Before a wildfire During a wildfire After a wildfire
A wildfire is an unplanned fire that burns in a natural area such as a forest or grassland. Risk of wildfire increases in periods of drought. Wildfires can be caused by humans or lightning strikes.
If you are under a Wildfire Warning, find shelter right away!
- Leave if told to do so.
- If trapped, call 911.
- Listen for emergency information and alerts.
- Use N95 masks to keep particles out of the air you breathe.
Risks from wildfires
- Danger to people and wildlife
- Property damage and destruction
Before a wildfire
- Sign up for your community’s warning system. The Emergency Alert System (EAS) and National Oceanic and Atmospheric Administration (NOAA) Weather Radio also provide emergency alerts.
- Keep important documents in a fireproof, safe place. Create password-protected digital copies.
- Use fire-resistant materials to build, renovate or make repairs.
- Keep yards and roofs clear of leaves, pine needles and debris that could help a wildfire spread to your home.
- Trim back shrubs and tree branches that come within five feet of the house.
- Review insurance coverage to make sure it is enough to replace your property.
During a wildfire
- Evacuate immediately if authorities tell you to do so.
- If trapped, call 911 and give your location, but be aware that emergency response could be delayed or impossible. Turn on lights to help rescuers find you.
- Listen to EAS, NOAA Weather Radio or local alerting systems for current emergency information and instructions.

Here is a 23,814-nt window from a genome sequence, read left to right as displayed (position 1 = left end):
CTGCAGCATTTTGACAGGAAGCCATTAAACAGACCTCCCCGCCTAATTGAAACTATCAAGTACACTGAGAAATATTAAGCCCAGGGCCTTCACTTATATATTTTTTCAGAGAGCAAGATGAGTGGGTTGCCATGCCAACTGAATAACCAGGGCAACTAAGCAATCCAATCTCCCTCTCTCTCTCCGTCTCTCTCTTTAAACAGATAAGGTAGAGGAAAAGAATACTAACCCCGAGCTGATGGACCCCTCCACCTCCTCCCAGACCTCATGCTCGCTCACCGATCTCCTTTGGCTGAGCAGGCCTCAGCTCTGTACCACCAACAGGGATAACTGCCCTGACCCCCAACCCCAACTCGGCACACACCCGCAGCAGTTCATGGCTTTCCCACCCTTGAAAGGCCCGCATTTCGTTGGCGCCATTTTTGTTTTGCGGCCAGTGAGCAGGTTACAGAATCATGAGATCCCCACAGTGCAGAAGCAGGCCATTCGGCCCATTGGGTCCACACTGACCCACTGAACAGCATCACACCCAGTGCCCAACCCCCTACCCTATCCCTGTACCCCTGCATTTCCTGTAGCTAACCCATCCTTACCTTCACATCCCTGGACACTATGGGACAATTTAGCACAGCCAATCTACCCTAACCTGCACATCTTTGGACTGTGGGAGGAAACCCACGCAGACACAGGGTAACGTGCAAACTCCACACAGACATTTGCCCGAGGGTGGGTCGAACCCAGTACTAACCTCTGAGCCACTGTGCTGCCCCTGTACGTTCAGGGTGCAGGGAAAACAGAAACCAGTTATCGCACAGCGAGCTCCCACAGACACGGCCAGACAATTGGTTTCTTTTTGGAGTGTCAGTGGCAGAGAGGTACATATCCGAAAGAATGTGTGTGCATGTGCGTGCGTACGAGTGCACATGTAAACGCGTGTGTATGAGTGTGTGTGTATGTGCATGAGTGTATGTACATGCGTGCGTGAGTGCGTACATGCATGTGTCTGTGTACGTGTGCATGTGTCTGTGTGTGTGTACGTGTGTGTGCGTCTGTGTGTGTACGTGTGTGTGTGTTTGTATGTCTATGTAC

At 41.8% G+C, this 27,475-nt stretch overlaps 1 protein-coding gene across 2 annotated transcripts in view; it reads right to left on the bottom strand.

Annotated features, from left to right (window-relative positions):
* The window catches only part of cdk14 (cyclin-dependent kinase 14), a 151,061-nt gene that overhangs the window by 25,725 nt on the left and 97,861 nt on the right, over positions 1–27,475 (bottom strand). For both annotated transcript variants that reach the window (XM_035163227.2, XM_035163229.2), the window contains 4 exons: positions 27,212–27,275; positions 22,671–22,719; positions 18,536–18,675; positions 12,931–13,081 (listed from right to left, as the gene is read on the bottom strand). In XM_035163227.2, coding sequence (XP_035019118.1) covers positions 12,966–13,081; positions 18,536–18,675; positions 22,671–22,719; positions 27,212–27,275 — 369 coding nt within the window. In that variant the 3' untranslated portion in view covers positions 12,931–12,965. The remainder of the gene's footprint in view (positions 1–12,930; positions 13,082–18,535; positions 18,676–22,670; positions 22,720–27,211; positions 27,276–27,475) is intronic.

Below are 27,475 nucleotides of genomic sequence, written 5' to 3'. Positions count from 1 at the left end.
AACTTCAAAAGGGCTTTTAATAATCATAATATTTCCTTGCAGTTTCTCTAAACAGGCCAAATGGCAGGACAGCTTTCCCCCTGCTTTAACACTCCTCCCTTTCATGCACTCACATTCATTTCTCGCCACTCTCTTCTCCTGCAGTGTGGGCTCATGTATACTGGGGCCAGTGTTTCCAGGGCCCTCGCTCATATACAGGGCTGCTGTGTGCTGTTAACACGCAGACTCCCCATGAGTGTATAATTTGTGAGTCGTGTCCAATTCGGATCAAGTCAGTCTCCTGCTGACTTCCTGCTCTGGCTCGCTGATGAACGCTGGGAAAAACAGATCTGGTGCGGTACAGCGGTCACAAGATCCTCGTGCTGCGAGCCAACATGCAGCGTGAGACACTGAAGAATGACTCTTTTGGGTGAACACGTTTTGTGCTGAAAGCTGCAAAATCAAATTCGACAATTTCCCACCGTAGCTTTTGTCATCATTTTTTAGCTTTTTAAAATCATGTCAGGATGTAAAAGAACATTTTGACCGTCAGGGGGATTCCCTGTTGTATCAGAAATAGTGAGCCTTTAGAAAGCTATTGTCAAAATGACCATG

- Use dust masks to keep harmful particles out of the air you breathe.
- If you are not ordered to evacuate but smoky conditions exist, stay inside in a safe location or go to a community building where smoke levels are lower.
After a wildfire
- Listen to authorities to find out when it is safe to return and whether water is safe to drink.
- Avoid hot ash, charred trees, smoldering debris and live embers. The ground may contain heat pockets that can burn you or spark another fire. Consider the danger to pets and livestock.
- Send text messages or use social media to reach out to family and friends. Phone systems are often busy following a disaster. Make calls only in emergencies.
- Document property damage with photographs. Conduct an inventory and contact your insurance company for assistance.
- Wildfires dramatically change landscape and ground conditions, which can lead to increased risk of flooding due to heavy rains, flash flooding and mudflows. Flood risk remains significantly higher until vegetation is restored - up to five years after a wildfire. Consider purchasing flood insurance to protect the life you’ve built and to assure financial protection from future flooding.
- Call Raleigh’s Solid Waste Services Department for information on debris removal at 919-996-3245.